ВИЗАНТИJСКИ ЦАР И ФРЕСКЕ
У ПРИПРАТИ МИЛЕШЕВЕ
Апстракт: У чланку је посвећена пажња најпре идентификацији лика оштећене фигуре византијског цара на јужном зиду милешевске припрате, а затим и тумачењу разлога за увођење ове фигуре у сликани програм Милешеве.
BYZANTINE EMPEROR AND FRESCOES IN MILEŠEVA NARTHEX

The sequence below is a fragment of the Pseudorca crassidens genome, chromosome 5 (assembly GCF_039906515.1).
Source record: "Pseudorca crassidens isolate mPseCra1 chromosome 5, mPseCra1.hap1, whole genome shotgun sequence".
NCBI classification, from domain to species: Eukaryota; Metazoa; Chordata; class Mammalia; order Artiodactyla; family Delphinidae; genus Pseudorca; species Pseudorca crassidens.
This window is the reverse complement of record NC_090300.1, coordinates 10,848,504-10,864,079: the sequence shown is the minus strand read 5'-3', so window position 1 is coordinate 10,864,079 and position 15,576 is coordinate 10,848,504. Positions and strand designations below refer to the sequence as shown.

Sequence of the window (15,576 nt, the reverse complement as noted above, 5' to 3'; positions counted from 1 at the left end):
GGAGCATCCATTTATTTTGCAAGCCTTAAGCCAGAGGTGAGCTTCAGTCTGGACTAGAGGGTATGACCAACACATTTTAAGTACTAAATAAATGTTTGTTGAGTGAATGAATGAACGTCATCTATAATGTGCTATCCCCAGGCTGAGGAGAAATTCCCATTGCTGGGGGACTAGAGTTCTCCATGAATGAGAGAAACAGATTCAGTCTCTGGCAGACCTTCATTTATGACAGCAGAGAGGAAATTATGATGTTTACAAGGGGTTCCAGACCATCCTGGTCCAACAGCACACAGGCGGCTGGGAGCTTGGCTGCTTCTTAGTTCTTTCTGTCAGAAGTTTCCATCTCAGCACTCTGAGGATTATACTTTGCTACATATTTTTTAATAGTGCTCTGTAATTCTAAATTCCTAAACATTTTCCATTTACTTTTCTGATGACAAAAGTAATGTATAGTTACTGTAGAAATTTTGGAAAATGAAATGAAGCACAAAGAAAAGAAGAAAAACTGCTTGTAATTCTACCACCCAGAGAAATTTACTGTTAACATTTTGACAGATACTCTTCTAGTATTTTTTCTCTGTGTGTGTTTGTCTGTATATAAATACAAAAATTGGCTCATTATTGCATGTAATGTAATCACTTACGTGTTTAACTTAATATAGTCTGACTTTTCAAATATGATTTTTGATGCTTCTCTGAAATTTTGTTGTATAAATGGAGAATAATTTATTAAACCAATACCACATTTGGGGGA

The unique appearance of the portrait of an unknown monarch in Byzantine emperor attire on the south wall of Mileševa narthex, painted opposite the figure of Stephen the First-Crowned, attracted much attention of researchers in the previous period. In search for the identity of the damaged figure of a Byzantine emperor, a series of suggestions were made, ranging from the idea that it was an image of one of the Byzantine emperors, Alexis III Angelus, Theodore I Lascaris or John III Ducas Vatatzes, to the opinions that it was Bulgarian emperor Ivan II Asen or Serbian King Vladislav, painted in Mileševa for the third time. In scientific thought in recent years, the suggestion of Professor V. J. Djurić was predominant, namely that the image of an unknown emperor should be deemed to be the portrait of Emperor John III Ducas Vatatzes of Nicaea. The reason for belief that the portrait of this monarch was included in the iconographic program of Mileševa originated from specific political circumstances of new Serbian kingdom in early 13th century. Thus, the portrait of John Ducas was believed to be a reflection of specific political relationships and a special legal status of Serbia towards the empire of Nicaea in the context of strife for autocephality of Serbian church. In this paper a different explanation has been suggested, based on the iconographic, historical, and insignia analysis. The earlier hypothesis has been accepted, namely that the image of a Byzantine emperor should be the portrait of Alexis III Angelus. The importance of this Byzantine emperor for the first generation of the Nemanjićs, ideological patterns used in recounting diplomatic and military achievements of Serbia at the end of 12th and beginning of 13th centuries, recurring mentions of Alexis in several written Serbian sources, analogy with the portraits in Hilandar (King Milutin and Emperor Andronicus), as well as anachronism of emperor’s attire and insignia, all quite decisively contribute to the hypothesis that opposite of Stephen the First-Crowned in Mileševa only his father-in-law, Emperor Alexis III Angelus, could have been painted.